Try applying that with one hand... EVERYBODY should practice with their TQ's, always... what good will it be if you fumble and bleed out before you get the flow stopped? I can put a SOFTT-W TQ on in ~30s one-handed, even faster given the right circumstances. You won't even have the paracord looped around and attached to the dowel in that amount of time. That's not to mention the previously mentioned downfalls to paracord...

That's just my uneducated opinion. I am not a combat medic or EMT, but I have gone through the basic pre-deployment medical training and spent 6 months of my life in AFG...
Link Posted: 7/25/2013 7:58:36 AM EST
[Last Edit: 7/25/2013 8:05:36 AM EST by jaqufrost]
Discussion ForumsJump to Quoted PostQuote History
Originally Posted By RB:

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Originally Posted By RB:
Originally Posted By dreadpiratejeff:

[A belt makes a TERRIBLE tourniquette. The width spreads the load across a greater area of flesh, reducing it's ability to choke off severed blood vessles. Actually, a belt makes a bad TQ because usually they are too stiff to turn to tighten. You actually want a wider TQ, otherwise you greatly increase the chances of tissue necrosis. The lack of ability to torque it down with the twisting means you can't get enough real tightness to be effective. A cravat and a stick would be FAR more effective than some dude's leather belt. and paracord and a metal dowel even more so.Paracord is close to one of the worse things you can use... almost guarantees amputation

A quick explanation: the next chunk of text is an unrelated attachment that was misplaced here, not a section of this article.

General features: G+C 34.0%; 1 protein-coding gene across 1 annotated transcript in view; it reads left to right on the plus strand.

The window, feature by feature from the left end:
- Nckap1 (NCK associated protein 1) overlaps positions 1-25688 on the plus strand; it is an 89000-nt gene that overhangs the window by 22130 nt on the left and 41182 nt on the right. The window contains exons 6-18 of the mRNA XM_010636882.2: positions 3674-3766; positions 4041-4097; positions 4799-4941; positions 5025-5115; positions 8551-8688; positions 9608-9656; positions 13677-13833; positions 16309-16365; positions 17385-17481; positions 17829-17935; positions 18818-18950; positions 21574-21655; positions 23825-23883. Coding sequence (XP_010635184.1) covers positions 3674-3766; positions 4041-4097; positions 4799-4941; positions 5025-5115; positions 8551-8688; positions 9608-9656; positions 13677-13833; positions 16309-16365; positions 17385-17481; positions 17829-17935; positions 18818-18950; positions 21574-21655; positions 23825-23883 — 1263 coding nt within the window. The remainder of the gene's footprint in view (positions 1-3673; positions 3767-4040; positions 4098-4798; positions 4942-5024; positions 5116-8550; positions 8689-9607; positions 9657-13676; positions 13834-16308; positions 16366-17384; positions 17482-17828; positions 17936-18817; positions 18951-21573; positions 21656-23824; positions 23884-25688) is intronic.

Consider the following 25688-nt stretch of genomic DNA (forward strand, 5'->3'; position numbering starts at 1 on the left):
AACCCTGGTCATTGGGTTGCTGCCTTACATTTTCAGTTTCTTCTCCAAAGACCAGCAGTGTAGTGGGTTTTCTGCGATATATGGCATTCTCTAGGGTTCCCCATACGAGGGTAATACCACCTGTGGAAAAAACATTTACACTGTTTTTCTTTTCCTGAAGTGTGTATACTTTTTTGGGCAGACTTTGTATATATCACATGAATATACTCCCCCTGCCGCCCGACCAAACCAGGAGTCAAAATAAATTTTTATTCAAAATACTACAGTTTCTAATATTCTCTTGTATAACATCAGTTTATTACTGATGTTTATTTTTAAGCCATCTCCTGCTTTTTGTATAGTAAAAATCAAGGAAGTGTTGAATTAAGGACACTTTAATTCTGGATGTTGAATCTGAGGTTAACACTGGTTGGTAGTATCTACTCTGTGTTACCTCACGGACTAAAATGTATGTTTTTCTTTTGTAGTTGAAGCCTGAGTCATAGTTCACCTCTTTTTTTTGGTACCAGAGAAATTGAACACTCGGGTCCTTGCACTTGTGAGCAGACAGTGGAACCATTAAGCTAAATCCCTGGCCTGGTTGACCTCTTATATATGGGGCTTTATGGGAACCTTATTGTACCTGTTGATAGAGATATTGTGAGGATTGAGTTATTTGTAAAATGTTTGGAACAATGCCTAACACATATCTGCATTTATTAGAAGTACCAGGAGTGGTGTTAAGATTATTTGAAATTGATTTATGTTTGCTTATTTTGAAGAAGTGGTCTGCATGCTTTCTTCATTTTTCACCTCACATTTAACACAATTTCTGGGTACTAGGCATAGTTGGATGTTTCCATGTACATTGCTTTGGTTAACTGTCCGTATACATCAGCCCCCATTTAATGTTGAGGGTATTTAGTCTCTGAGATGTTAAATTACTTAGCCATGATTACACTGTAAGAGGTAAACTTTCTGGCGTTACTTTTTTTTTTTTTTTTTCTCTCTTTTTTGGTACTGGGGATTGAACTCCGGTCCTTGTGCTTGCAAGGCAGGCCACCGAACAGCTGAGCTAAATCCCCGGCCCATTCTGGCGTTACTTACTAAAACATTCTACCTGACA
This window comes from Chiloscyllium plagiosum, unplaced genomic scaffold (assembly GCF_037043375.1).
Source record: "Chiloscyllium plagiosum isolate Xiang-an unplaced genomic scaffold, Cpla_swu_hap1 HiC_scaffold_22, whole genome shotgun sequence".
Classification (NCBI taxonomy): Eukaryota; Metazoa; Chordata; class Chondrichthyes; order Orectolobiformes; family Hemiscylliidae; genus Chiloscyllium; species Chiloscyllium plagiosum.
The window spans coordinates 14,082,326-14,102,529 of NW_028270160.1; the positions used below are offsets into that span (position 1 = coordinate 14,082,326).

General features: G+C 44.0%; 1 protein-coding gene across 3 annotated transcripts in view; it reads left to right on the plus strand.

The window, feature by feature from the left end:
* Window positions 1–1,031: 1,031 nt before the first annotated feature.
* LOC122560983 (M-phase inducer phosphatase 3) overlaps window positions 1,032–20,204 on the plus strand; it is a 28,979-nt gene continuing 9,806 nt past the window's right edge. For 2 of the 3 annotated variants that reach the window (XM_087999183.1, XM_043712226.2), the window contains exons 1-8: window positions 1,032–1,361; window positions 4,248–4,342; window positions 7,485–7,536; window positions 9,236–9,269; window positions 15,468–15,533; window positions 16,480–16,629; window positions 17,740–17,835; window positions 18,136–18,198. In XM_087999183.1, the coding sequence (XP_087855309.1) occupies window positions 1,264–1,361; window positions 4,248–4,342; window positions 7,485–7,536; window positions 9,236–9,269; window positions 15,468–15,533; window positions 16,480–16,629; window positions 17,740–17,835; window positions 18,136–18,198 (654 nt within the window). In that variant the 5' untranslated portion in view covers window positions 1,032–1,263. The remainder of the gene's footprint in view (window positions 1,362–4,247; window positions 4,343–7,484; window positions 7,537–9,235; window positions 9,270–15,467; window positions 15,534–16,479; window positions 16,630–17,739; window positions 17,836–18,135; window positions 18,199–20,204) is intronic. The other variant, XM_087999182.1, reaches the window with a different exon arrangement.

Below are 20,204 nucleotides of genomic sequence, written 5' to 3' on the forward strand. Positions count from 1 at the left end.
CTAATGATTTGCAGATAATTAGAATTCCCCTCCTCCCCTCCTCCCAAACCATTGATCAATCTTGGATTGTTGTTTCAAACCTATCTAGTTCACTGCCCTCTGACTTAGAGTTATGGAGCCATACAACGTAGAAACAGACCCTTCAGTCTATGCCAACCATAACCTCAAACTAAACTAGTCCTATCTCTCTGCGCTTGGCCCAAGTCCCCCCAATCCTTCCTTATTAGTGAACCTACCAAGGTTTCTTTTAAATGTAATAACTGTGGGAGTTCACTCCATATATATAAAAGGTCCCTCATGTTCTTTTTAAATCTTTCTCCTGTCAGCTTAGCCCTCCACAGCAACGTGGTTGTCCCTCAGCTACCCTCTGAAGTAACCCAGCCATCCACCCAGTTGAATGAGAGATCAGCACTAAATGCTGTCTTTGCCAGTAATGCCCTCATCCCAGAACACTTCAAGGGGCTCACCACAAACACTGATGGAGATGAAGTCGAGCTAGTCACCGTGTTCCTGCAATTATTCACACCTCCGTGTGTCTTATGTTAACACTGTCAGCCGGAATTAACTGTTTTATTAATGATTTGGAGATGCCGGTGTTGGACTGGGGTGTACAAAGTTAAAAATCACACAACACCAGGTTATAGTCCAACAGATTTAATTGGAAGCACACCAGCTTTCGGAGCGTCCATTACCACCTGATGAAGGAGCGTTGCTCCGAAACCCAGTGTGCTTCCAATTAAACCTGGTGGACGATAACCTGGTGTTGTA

And, in reality, unless you're lucky, if the tourniquet goes on, the appendage is coming off. This was a common thought 20 years ago. The last decade of combat medicine has proven this false (unless you use paracord for the TQ ;-) as long as the limb itself isn't damaged by the original injury, a TQ can easily be put in place for 6-8 hours with no advers effects, and not increasing the likelyhood of amputation. Heck, TQ's are used in hospitals, by surgeons, during surgery, daily. By the time you get to the hospital, you're more than likely going to be in a spot where the only option is amputation (unless, like the guy in the article, this happens when you're close enough to an ambulance and a hospital that the extremity can be salvaged). People with no medical training running around slapping tourniquets on scare me, not meaning you, you could be a doctor for all I know, just the average person running around with a Super Trauma IFAK with Tier 1 Battlefield Surgical Equipment who don't even know how to properly apply an ACE bandage or a splint.